The independent foreclosure reviews abruptly ended by regulators in January failed from a lack of objectivity, oversight and consistency in the loan sampling process, said Lawrance Evans, director of financial markets and community investment for the Government Accountability Office.

And judging by Evans declarations to the Senate Banking Committee Wednesday, the now-defunct IFR process is likely to be studied continuously in the months ahead.

The controversial settlement allowed for a one-time $8.5 billion payout to homeowners in the form of cash reimbursements and soft dollars to cover loan modifications and other initiatives in exchange for ending the massive independent foreclosure reviews launched more than a year ago to locate and compensate borrowers hurt by robo-signing and other foreclosure processing issues.

The $8.5 billion settlement eventually morphed into a $9.3 billion deal when two additional servicers signed on.

Despite having a large portion of the funds already in the mail to homeowners, Evans says GAO’s probe into how the IFR was handled is far from complete.

He told lawmakers GAO plans to conduct more studies on how regulators came up with the multi-billion dollar settlement figure when there is no data to show how that number was chosen or exact calculations on how many homeowners were, in fact, harmed by foreclosures.

He pointed out that “regulators’ statistical sampling approach did not include mechanisms to allow the regulators to monitor consultants’ progress toward finding as many harmed borrowers as possible.”

Without data on how many borrowers were actually harmed, the GAO representative says his office wants answers on how the compensation figures were determined by the OCC and Federal Reserve.

Both agencies in the past have defended the settlement as needed to reimburse borrowers in a more efficient and cost-effective manner.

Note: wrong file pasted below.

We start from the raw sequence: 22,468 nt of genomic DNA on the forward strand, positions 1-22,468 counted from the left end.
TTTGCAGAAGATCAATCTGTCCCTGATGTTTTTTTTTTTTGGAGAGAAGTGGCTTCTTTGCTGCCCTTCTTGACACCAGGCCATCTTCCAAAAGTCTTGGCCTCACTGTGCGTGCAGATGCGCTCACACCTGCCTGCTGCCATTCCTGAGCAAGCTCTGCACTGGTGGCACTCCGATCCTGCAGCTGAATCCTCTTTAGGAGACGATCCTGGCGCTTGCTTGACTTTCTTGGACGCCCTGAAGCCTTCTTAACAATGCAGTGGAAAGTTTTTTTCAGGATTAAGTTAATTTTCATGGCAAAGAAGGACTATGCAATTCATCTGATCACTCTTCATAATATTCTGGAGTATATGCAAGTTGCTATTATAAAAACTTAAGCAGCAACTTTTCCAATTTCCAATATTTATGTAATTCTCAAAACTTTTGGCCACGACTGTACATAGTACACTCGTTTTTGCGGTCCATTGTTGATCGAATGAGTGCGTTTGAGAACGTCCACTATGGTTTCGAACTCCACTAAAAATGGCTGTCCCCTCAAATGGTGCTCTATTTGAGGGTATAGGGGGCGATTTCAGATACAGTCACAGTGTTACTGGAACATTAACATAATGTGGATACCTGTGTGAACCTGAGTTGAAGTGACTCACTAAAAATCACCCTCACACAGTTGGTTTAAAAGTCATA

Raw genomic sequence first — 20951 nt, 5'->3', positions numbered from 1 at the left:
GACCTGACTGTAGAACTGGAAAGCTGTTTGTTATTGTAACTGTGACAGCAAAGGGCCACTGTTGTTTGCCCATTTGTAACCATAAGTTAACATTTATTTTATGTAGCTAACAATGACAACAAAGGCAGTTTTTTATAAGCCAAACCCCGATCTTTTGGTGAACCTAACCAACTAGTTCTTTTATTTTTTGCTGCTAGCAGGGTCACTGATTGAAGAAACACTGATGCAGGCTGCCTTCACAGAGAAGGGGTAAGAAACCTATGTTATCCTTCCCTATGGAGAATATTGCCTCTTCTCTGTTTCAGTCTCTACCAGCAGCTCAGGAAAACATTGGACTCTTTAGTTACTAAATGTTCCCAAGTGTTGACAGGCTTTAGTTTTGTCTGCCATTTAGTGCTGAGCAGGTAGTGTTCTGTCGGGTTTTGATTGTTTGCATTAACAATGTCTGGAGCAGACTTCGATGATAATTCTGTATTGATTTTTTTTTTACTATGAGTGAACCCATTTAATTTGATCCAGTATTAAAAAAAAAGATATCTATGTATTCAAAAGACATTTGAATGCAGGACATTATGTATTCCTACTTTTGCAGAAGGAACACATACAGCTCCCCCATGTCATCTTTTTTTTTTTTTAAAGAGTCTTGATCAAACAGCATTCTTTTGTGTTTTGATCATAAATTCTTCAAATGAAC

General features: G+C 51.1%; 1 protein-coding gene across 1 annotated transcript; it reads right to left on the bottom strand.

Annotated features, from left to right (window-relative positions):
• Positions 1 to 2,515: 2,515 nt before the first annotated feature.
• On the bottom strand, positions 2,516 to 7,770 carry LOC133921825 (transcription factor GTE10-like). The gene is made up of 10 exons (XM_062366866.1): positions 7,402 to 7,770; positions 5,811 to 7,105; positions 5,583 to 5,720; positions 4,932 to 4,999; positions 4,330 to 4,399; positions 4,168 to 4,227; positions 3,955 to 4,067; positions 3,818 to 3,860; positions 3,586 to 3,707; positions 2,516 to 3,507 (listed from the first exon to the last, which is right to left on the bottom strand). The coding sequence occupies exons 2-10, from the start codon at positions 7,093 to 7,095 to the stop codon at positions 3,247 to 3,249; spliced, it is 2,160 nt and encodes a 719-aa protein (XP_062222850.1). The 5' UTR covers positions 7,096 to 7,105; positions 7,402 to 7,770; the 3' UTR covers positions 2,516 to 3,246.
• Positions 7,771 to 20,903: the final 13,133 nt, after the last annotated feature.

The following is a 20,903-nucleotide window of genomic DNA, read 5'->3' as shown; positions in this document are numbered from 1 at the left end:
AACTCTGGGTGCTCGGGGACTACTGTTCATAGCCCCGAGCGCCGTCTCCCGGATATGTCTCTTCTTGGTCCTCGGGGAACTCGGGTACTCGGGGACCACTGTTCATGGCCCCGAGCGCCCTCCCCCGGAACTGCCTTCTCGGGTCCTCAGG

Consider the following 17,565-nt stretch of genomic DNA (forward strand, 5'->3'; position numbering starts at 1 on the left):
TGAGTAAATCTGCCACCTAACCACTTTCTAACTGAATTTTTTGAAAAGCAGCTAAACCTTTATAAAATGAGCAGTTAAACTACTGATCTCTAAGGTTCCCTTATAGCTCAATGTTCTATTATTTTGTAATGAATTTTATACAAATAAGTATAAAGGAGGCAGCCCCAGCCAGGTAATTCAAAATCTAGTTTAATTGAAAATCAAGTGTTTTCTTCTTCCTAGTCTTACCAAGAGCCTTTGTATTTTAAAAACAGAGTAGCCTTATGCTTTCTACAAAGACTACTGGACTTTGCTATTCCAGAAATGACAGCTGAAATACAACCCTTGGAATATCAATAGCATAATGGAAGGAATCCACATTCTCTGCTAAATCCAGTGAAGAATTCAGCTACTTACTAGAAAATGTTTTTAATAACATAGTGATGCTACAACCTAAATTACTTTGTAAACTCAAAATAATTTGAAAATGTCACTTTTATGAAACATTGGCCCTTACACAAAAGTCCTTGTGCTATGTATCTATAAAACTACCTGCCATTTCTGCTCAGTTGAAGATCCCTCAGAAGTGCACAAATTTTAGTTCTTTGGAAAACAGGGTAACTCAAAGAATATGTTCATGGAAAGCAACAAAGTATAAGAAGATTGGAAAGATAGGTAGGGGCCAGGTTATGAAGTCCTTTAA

But Wednesday’s panel’s discussion shows lawmakers and housing advocates still circling officials once tied to IFR, looking for more data.

Debby Goldberg with the National Fair Housing Alliance used her testimony to bring up concerns about how servicers are credited for achieving so-called soft-dollar foreclosure assistance in the form of loan modifications, short sales and deficiency waivers.

About $5.7 billion of the 13 servicers pledged assistance falls under this category. Goldberg notes that servicers gain credits toward their homeowner assistance goals by providing these various soft-dollar incentives.

“Our greatest concern is that, unlike the National Mortgage Settlement, the Independent Foreclosure Review settlement bases the amount of credit the servicer receives on the unpaid principal balance of the loan, rather than the amount of assistance provided to the borrower,” Goldberg testified.

“In other words, if a servicer forgives $50,000 worth of principal on a $500,000 loan, it receives soft-dollar credit not for $50,000 but for $500,000.”

Goldberg suggests this formula inflates credits to servicers and creates incentives to focus loss mitigation efforts on higher-priced homes with larger unpaid principal balances to buoy these soft-dollar credits.

When asked if this calculation is being used, David Holland, executive vice president of Rust Consulting – the firm handling aspects of the Alternative Resolution Settlement for servicers– told lawmakers he could not confirm whether Goldberg’s soft-dollar calculations are in fact correct.  

Rust Consulting is the firm originally engaged by servicers to handle aspects of the independent foreclosure review process. Holland told the Committee his firm was later selected by 13 of the settling servicers to act as the paying agent under the new settlement.

“As part of the settlement, Rust provides comprehensive daily statistical reporting to the OCC, the FRB and the servicers,” Holland told the panel. “Daily conference calls are held with the servicers covering project execution. Two times weekly, conference calls are held with the OCC and the FRB covering project execution and future deliverables.”

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